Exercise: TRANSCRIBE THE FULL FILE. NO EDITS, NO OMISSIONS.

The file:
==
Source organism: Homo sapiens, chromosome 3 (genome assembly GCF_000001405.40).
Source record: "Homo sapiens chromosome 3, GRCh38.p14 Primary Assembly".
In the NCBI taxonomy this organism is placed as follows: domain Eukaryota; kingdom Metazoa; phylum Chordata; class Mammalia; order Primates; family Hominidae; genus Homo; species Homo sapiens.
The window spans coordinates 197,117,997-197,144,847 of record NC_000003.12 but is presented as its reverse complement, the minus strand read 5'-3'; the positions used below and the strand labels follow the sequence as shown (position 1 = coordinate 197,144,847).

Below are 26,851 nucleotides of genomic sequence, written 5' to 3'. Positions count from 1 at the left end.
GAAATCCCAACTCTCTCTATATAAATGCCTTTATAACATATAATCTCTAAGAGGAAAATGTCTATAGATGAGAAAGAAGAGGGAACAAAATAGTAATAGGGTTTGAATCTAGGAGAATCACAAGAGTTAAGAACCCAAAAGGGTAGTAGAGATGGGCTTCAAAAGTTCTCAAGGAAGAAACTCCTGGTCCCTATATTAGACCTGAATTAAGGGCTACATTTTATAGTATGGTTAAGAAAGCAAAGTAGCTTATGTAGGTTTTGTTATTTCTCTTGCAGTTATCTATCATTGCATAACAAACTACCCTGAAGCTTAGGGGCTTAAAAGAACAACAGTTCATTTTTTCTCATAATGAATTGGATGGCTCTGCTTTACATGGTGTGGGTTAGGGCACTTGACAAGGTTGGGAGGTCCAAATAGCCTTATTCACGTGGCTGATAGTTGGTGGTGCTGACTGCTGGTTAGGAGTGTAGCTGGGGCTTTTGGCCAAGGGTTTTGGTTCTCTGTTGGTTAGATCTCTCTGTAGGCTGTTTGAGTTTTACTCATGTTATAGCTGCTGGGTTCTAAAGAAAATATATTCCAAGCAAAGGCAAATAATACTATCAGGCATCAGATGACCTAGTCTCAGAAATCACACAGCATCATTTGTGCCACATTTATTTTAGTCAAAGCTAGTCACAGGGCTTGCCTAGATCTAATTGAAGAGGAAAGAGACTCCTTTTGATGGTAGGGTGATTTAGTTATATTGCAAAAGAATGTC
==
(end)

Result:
Source organism: Homo sapiens, chromosome 3 (genome assembly GCF_000001405.40).
Source record: "Homo sapiens chromosome 3, GRCh38.p14 Primary Assembly".
In the NCBI taxonomy this organism is placed as follows: domain Eukaryota; kingdom Metazoa; phylum Chordata; class Mammalia; order Primates; family Hominidae; genus Homo; species Homo sapiens.
The window spans coordinates 197,117,997-197,144,847 of record NC_000003.12 but is presented as its reverse complement, the minus strand read 5'-3'; the positions used below and the strand labels follow the sequence as shown (position 1 = coordinate 197,144,847).

Below are 26,851 nucleotides of genomic sequence, written 5' to 3'. Positions count from 1 at the left end.
GAAATCCCAACTCTCTCTATATAAATGCCTTTATAACATATAATCTCTAAGAGGAAAATGTCTATAGATGAGAAAGAAGAGGGAACAAAATAGTAATAGGGTTTGAATCTAGGAGAATCACAAGAGTTAAGAACCCAAAAGGGTAGTAGAGATGGGCTTCAAAAGTTCTCAAGGAAGAAACTCCTGGTCCCTATATTAGACCTGAATTAAGGGCTACATTTTATAGTATGGTTAAGAAAGCAAAGTAGCTTATGTAGGTTTTGTTATTTCTCTTGCAGTTATCTATCATTGCATAACAAACTACCCTGAAGCTTAGGGGCTTAAAAGAACAACAGTTCATTTTTTCTCATAATGAATTGGATGGCTCTGCTTTACATGGTGTGGGTTAGGGCACTTGACAAGGTTGGGAGGTCCAAATAGCCTTATTCACGTGGCTGATAGTTGGTGGTGCTGACTGCTGGTTAGGAGTGTAGCTGGGGCTTTTGGCCAAGGGTTTTGGTTCTCTGTTGGTTAGATCTCTCTGTAGGCTGTTTGAGTTTTACTCATGTTATAGCTGCTGGGTTCTAAAGAAAATATATTCCAAGCAAAGGCAAATAATACTATCAGGCATCAGATGACCTAGTCTCAGAAATCACACAGCATCATTTGTGCCACATTTATTTTAGTCAAAGCTAGTCACAGGGCTTGCCTAGATCTAATTGAAGAGGAAAGAGACTCCTTTTGATGGTAGGGTGATTTAGTTATATTGCAAAAGAATGTC